Although he is now most famous for his electronic work in the 1950s and early 1960s in collaboration with Vladimir Ussachevsky, Luening composed a vast body of music, much of it chamber music, characterized by its accessibility and its stylistic variety. Highlights of his extensive output include a flute concertino, four symphonic fantasias, a short symphony for chamber orchestra, three string quartets, three sonatas for violin and piano, three solo violin sonatas, and a substantial body of chamber music with flute, an instrument he played professionally throughout his life. He also composed scores for Hollywood films and television.
Born to a musical family of German descent, he moved with his family at the age of twelve to Munich where he studied at the Staatliche Hochschule für Musik. He made his debut as a flutist at sixteen and moved to Switzerland the following year where he studied composition with Ferruccio Busoni and also spent time as an actor and stage manager for James Joyce’s English Players Company. He returned to America in 1924 and became known primarily as an operatic conductor, serving as the executive director of the opera department at Eastman during the first years of Hanson’s tenure (1925-28). Among the works whose premieres he conducted are Virgil Thomson’s The Mother Of Us All, Gian-Carlo Menotti’s The Medium, and his own Evangeline (1930), based on the narrative poem of Longfellow.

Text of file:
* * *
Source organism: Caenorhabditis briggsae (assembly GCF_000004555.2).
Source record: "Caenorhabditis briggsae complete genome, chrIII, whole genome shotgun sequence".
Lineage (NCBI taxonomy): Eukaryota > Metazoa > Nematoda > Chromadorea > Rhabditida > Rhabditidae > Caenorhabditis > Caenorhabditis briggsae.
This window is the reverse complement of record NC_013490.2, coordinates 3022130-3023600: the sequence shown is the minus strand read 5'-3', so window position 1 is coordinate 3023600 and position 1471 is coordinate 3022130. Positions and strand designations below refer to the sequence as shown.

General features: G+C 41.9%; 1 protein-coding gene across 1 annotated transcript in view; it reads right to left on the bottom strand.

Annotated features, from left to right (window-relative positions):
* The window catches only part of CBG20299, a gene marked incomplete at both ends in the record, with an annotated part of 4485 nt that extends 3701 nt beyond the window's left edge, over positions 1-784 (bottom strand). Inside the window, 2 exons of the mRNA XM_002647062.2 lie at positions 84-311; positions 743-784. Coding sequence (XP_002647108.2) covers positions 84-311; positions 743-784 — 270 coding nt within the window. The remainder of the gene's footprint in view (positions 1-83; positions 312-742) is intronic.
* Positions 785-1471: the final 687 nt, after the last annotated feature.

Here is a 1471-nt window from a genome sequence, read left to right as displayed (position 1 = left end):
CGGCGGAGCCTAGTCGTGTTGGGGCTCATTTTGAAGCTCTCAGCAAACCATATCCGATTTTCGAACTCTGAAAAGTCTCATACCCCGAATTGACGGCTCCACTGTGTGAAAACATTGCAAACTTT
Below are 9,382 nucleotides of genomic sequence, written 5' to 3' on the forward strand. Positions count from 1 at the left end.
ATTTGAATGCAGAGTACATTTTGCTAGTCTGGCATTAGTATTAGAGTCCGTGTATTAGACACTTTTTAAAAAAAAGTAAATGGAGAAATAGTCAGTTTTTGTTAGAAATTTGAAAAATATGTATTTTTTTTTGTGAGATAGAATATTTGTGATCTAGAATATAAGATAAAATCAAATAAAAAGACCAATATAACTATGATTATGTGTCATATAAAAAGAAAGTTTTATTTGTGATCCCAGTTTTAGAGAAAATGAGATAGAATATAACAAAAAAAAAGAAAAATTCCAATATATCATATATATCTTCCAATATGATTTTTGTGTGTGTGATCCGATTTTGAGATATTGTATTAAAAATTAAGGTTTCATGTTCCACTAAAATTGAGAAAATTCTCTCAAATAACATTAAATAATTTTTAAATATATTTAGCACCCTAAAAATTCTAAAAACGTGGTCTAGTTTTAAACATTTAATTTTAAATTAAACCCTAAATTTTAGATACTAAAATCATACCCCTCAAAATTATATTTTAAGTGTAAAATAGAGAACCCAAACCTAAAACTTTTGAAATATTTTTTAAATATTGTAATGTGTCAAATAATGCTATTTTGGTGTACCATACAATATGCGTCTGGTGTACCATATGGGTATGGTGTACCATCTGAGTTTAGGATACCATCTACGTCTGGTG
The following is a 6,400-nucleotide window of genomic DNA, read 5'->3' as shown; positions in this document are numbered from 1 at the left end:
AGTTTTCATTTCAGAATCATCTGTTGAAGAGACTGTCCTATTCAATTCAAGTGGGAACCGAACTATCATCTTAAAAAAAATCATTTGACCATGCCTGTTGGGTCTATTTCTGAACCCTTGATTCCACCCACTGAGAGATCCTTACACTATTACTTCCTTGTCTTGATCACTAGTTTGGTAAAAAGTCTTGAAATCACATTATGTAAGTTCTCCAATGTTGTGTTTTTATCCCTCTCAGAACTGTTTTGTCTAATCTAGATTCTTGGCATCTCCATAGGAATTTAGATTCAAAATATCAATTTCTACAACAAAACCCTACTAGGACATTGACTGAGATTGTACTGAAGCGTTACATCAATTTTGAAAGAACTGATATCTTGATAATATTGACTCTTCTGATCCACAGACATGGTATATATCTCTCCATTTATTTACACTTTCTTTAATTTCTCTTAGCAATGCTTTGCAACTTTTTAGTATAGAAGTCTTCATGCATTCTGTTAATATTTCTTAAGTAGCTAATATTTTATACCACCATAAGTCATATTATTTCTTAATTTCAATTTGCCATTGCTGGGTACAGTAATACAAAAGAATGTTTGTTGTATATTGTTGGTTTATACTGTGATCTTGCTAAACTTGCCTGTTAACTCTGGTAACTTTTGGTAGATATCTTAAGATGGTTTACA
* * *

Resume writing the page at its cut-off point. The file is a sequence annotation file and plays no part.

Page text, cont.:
In the 1950s, Luening and fellow composer Vladimir Ussachevsky helped to establish the Columbia-Princeton Electronic Music Center where they created on a landmark series of collaborative compositions for magnetic tape and electronic tone generators, as well as works for acoustic instruments in combination with electronic sounds. This association resulted in twenty compositions, Luening’s sole-authored works including Fantasy in Space for tape (1952), Gargoyles for violin and tape (1960), and Synthesis for orchestra and tape (1962), commissioned for the 20th anniversary of BMI.
In addition to co-founding the American Music Center, Luening served as Chairman of the American Music Committee of the National Federation of Music Clubs (a program operated through The American Music Center), director of New Music Editions and New Music Quarterly Recordings (after Henry Cowell), and was a co-founder of the American Recording Society and Composers Recordings Inc. (CRI). He later taught at the University of Arizona, Bennington College (VT), The Julliard School, Columbia University, and Barnard College. He was awarded two Guggenheim Fellowships, and awards from the National Institute of Arts and Letters, Phil Beta Kappa and the Wisconsin legislature. He is the author of the book Modern Music (1943), and an autobiography, The Odyssey of an American Composer (1980).
Edited by chewtoy on 9 Jun 2013, 04:43
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